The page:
OneFortyOne’s Kaituna sawmill and partners celebrated their first ever woodchip export from Port Marlborough, as part of a new export initiative with partner Marusumi Whangarei Co ltd.
Woodchips have been piling up at Shakespeare Bay over the past three months in preparation for loading the Southern Star Vessel. Another ship is planned for the new year from which the wood chips are now accumulated.
Port Marlborough has been a key partner in providing logistical support for the trial operation, including 4,000m2 (0.4ha) in the Shakespeare Bay log yard currently for the operation.
Tracy Goss, managing director of Kaituna Sawmill, said the initiative has been in the works for four years. “This is part of our growth strategy and an exciting opportunity for us to diversify our wood residue market.”
“It also proved very beneficial when the Sh6/Sh63 roads to Nelson were closed during the August floods. Without this alternative growth market, the Kaituna plant would more than likely have to cease production during the roads.”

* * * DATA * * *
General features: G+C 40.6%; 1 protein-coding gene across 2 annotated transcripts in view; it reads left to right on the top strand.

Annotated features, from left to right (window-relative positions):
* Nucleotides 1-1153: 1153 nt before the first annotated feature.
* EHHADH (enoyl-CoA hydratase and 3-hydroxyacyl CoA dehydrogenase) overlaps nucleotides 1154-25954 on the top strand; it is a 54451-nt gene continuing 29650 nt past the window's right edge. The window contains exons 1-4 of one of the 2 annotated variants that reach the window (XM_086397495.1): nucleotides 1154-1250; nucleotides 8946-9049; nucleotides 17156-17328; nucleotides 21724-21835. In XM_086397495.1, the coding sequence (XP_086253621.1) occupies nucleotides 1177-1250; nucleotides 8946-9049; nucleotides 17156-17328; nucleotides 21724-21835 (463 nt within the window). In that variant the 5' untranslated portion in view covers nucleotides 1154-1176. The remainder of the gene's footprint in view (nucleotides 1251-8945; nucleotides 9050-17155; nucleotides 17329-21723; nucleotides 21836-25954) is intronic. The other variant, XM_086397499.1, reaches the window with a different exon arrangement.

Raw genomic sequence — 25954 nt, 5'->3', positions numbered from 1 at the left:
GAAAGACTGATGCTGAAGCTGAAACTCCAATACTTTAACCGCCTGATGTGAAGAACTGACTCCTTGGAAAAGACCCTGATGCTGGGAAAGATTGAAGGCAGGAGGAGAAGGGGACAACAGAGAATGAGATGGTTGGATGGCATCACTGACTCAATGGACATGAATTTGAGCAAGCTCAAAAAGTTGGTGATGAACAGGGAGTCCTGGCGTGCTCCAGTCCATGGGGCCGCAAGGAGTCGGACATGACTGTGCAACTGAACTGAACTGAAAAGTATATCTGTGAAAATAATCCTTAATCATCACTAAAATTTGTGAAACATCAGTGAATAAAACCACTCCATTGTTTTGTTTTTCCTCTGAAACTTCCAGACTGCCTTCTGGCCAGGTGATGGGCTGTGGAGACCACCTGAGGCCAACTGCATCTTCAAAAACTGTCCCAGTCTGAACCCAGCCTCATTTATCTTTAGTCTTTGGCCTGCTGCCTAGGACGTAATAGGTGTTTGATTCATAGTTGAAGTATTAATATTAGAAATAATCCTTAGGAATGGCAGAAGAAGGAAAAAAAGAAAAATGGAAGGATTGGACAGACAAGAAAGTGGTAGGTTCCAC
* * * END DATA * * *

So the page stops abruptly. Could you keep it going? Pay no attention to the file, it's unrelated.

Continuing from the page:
“Wood chips are a by-product generated during wood production. This new export initiative complements our existing market in New Zealand, and we now have access to a growing market in Japan where wood chips are used in next-generation cellulose nanofibers (CNFs).”
Angela MacKenzie, South Island Wood Council, said the export of wood chips from Port Marlborough opens up markets that were previously unavailable to industry in the Top of the South and will provide greater certainty in terms of employment and market.
“This is a huge boost for the local forestry industry and will have many positive effects on Marlborough. The Top of the South Wood Council is focused on exploring new applications for the use of this by-product, particularly biofuels, and appreciates OneFortyOne’s initiative to achieve this,” said Angela.
OneFortyOne Kaituna Sawmill has signed an agreement with Marusumi Whangarei Co to manage the export initiative. Marusumi has been exporting both softwood and hardwood chips from Marsden Point since 1995, primarily to its parent company Marusumi Paper Co. Ltd, and other end users in Japan and China.
OneFortyOne is a vertically integrated Trans-Tasman wood fiber company. It owns and operates sustainable softwood forests and innovative sawmills in Australia and New Zealand.